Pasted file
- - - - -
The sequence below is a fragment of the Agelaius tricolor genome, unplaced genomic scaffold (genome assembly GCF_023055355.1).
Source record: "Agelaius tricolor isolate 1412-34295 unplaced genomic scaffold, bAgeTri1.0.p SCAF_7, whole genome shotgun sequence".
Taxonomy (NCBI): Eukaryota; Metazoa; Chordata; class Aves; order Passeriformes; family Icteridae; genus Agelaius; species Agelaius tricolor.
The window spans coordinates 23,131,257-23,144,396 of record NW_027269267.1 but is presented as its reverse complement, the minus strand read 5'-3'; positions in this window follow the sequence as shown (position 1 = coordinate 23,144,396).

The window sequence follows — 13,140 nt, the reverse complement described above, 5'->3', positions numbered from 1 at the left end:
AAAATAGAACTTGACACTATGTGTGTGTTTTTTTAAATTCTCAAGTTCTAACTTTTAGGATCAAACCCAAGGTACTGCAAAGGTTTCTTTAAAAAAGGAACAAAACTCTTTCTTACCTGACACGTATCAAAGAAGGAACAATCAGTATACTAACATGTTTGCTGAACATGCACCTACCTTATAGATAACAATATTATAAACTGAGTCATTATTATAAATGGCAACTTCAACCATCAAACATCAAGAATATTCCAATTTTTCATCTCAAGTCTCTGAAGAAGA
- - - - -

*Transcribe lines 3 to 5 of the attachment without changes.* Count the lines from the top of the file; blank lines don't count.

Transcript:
Taxonomy (NCBI): Eukaryota; Metazoa; Chordata; class Aves; order Passeriformes; family Icteridae; genus Agelaius; species Agelaius tricolor.
The window spans coordinates 23,131,257-23,144,396 of record NW_027269267.1 but is presented as its reverse complement, the minus strand read 5'-3'; positions in this window follow the sequence as shown (position 1 = coordinate 23,144,396).

The window sequence follows — 13,140 nt, the reverse complement described above, 5'->3', positions numbered from 1 at the left end: